$ ./pan --In rare cases a run may abort due to timeouts, even when the run itself isn't really finished. In this case, you could try to give -DSHORT_T a larger value. (Since there is some hardware speed dependence in this setting, this may also be necessary on very fast machines -- although this is unlikely.)
Full Counter-ExamplesBy default, ./pan when run in multi-core DFS mode will generate a short counter-example that contains only the last few steps before an error is found. All counter-examples must be replayed with ./pan itself (you can nor use spin -t for replay in this mode). For instance:
$ ./pan -rIf the counter-example is too short -- you can try a run with a larger handoff depth to see if that triggers a longer part of the error trail. To get a full counter-example that starts from the global initial system state, you must compile with -DFULL_TRAIL, for instance:
$ gcc -DNCORE=32 -DFULL_TRAIL -o pan pan.cThis increases the memory requirements to store the extra information needed for the full error-trails (a stack-tree), but will generate a traditional counter-example that can be replayed with ./pan -r as well as with spin -t (unless embedded C-code is used in the model of course -- in that case you can only replay the counter-example with ./pan -r as before).
Other New Directives in 5.0Two other new compile time directives for pan.c files were introduced in Version 5.0. Their use is not related to multi-core verification, but have a more general purpose. They are:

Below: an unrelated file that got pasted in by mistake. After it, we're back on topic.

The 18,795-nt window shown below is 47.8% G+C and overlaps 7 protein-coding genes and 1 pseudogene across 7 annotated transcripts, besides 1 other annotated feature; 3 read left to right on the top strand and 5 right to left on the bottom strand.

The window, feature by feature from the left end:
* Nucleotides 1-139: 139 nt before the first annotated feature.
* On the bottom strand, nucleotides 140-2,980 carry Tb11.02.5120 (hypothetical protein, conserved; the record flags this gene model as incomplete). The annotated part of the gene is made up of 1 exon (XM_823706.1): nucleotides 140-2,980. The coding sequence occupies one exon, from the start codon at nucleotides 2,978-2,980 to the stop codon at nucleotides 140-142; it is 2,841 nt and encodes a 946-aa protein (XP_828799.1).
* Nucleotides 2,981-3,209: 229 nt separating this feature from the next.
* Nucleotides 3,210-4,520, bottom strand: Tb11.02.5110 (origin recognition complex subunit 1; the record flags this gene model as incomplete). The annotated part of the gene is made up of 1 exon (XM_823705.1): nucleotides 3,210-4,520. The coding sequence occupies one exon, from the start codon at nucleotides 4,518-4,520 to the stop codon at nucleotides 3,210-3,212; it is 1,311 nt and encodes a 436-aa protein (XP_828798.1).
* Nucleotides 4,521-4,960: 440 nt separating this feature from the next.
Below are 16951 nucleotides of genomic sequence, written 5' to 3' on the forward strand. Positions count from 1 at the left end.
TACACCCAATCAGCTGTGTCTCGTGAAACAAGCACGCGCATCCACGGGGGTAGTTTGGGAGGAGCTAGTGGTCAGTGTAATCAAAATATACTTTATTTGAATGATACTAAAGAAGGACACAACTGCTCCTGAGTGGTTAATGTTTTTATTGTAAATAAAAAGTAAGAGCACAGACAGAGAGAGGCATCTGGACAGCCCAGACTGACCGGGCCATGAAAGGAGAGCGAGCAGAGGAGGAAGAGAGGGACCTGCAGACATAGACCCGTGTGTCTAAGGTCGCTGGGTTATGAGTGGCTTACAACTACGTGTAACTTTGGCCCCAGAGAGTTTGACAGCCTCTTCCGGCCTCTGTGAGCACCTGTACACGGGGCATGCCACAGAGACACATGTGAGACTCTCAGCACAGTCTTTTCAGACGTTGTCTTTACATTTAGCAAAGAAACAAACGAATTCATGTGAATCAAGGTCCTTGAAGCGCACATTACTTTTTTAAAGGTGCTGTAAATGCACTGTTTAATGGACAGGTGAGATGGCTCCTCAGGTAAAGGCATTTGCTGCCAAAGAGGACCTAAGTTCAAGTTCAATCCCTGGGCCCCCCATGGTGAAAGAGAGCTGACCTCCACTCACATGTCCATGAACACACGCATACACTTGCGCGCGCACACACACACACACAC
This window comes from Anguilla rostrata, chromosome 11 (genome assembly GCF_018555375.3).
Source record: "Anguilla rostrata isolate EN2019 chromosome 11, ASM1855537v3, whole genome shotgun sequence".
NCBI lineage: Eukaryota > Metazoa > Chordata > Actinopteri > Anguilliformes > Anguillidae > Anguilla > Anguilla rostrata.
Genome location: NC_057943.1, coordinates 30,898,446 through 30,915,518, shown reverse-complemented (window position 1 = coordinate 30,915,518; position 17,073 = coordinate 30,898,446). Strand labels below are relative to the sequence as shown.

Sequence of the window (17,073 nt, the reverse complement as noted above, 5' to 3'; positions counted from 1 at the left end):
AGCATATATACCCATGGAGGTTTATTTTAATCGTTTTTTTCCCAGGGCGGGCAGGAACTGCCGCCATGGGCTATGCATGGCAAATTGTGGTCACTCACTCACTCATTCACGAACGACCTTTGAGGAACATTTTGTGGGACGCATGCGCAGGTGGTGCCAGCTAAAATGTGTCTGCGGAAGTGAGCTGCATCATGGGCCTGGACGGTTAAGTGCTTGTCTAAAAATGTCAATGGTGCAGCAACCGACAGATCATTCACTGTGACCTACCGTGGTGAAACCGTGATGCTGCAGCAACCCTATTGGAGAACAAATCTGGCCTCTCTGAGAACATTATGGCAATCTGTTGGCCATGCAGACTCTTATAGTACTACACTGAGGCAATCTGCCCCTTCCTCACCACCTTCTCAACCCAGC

-DFREQ=N --> changes the frequency of snapshot updates during a run from once every 1000000 states to once every N states -DNSUCC --> computes the average fanout of states in the statespace and prints a summary at the end of the runThe remaining directives are for testing only, and should probably not be used for routine applications:
-DLOOPSTATE --> testing only -- enables a failed attempt to enforce a variant of a partial order cycle proviso based on local loopstates -DNO_V_PROVISO --> testing only -- disables a key proviso for partial order reduction during multi-core verification runs (based on cpu id numbers) -DBUDGET --> testing only -- enables an experiment search reduction strategy for bitstate search, restricting the maximum size of a subtree searched within the dfs, in an attempt to divide available memory more evenly across the entire dfs search tree in exceptionally large state spaces -DTHROTTLE=N --> testing only -- changes the throttle value for -DBUDGET searches; the default value for N is 1.5